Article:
North Cascades- Alright, I'm biased- NCNP is the closest park to me, but it's not nearly as busy as Rainier or even the Olympics. It has a very rugged, frontier-ish feel, and I love the fact that you can transition from temperate rain forest to jagged peaks and glaciers to drier ponderosa forests and eventually shrub-steppe scenery to the east.
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Old 10-28-2015, 03:31 PM
 
Location: Midwest
4,628 posts, read 3,969,311 times
Reputation: 6623
Quote:
Originally Posted by Iaskwhy View Post
Please explain your selections if you desire.
Good thread...+1

Of the ones I have been to Great Sand Dunes. It is the only time I have felt like I was on a different planet. Rising out of the high desert shrubbery along the Sangre de Cristo Mountains are the highest sand dunes in North America. The dunes rise up to 750 feet high.

When I lived in Colorado I went there three times. I couldn't get enough of it. It is the must see place in Colorado. Each time I had family come visit me I took them on a little road trip down there. Why? You have to see it to believe it, and after you see it the experience will stick with you forever. It isn't a zoo like Rocky Mountain Park and the views of the San Juans in the distance and nearby Blanca Massif and Crestones are more beautiful than anything on the Front Range. Black Canyon was cool, but it wasn't as memorable as the dunes.

Park your car and begin to walk west down the sand sheet. Not only do you surprising have solititude, but you have this: https://www.flickr.com/photos/massey...57645010939082 or you can climb High Dune https://www.flickr.com/photos/massey...57645022133114 (hopefully the load times won't be ridicuoulsy slow). All of this, since the last time I checked, costs $3 dollars for a 7 day pass!

Of the ones I want to visit: Isle Royale, Wrangell St. Elias, and North Cascades. Isle Royale because you are on an island in the middle of Lake Superior in pristine wilderness with moose and wolves. Wrangell-St. Elias because I want to see Mount St. Elias rise over 18,000 feet in person, hike the various glaciers, and do some amazing ice climbing. North Cascades for its raw beauty. It takes me back to my trip to the Argentine Lake District.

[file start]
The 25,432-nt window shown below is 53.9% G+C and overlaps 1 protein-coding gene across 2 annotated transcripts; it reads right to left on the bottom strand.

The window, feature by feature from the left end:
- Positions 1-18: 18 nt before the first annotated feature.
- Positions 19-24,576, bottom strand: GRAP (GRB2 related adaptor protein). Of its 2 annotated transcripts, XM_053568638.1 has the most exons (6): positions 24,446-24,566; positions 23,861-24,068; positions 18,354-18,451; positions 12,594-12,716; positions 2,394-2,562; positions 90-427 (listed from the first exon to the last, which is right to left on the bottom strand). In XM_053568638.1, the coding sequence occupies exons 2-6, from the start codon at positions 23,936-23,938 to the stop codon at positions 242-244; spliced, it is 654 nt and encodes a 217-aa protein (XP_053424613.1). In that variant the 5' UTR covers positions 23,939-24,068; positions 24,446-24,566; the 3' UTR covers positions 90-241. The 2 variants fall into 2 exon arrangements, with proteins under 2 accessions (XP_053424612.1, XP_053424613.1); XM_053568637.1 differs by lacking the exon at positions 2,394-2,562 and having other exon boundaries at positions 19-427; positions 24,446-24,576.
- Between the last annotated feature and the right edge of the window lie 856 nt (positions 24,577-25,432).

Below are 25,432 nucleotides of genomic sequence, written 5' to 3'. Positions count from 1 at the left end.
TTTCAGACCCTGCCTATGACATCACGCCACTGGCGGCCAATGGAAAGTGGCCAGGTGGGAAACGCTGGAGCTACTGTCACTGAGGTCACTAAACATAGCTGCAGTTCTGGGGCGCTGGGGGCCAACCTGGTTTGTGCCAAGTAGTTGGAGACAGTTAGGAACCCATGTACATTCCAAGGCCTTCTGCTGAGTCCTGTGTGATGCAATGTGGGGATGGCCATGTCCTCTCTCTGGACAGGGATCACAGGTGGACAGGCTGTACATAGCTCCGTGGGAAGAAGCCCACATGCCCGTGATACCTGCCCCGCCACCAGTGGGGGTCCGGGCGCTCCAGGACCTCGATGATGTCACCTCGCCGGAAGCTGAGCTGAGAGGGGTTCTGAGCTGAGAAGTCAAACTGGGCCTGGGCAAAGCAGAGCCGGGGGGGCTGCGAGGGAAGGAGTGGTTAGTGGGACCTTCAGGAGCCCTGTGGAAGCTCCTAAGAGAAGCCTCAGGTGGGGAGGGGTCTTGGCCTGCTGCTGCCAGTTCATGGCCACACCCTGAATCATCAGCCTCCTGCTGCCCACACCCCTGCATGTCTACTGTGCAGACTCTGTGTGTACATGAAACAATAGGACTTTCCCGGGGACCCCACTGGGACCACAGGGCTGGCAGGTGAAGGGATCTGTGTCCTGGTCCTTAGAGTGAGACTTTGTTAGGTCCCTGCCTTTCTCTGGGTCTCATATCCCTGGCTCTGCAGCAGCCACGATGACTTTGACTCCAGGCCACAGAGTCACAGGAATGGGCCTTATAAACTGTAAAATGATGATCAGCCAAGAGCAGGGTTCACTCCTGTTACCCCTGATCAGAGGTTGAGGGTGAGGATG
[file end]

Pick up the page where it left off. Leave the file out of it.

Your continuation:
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Old 10-29-2015, 02:46 PM
 
Location: Carrboro, NC
1,461 posts, read 1,444,844 times
Reputation: 1878
Arches - Otherworldly rock formations, beautiful red sandstone desert setting with an amphitheater view of surrounding mountains and canyons, and of course the arches. Landscape Arch, Double Arch, and Tower of Babel were personal favorites.

Yellowstone - Mammoth hotsprings, Grand Prismatic Spring, hundreds of geysers and other volcanic forms, plus canyons, waterfalls, and some pretty good mountains too. Enough stuff for 3 national parks.

Black Canyon of the Gunnison - An underrated park that I felt like propping up. Tacked it on to a trip to other things and very glad I did! Pure vertical domination is what this canyon is all about. Very different in character from the other large canyon parks. Colorado has 5 great parks--all of which I've been to, and most people would probably list one of the others as their favorites, but I think this might by my personal favorite. The Painted Walls and Devil's Point were some of the highlights.

Great Smoky Mountains - The best eastern park. The Jumpoff+Charlie's Bunion, The Chimneys, Mt LeConte. Some of the most extreme eastern wilderness. Ruggedness bathed in lushness.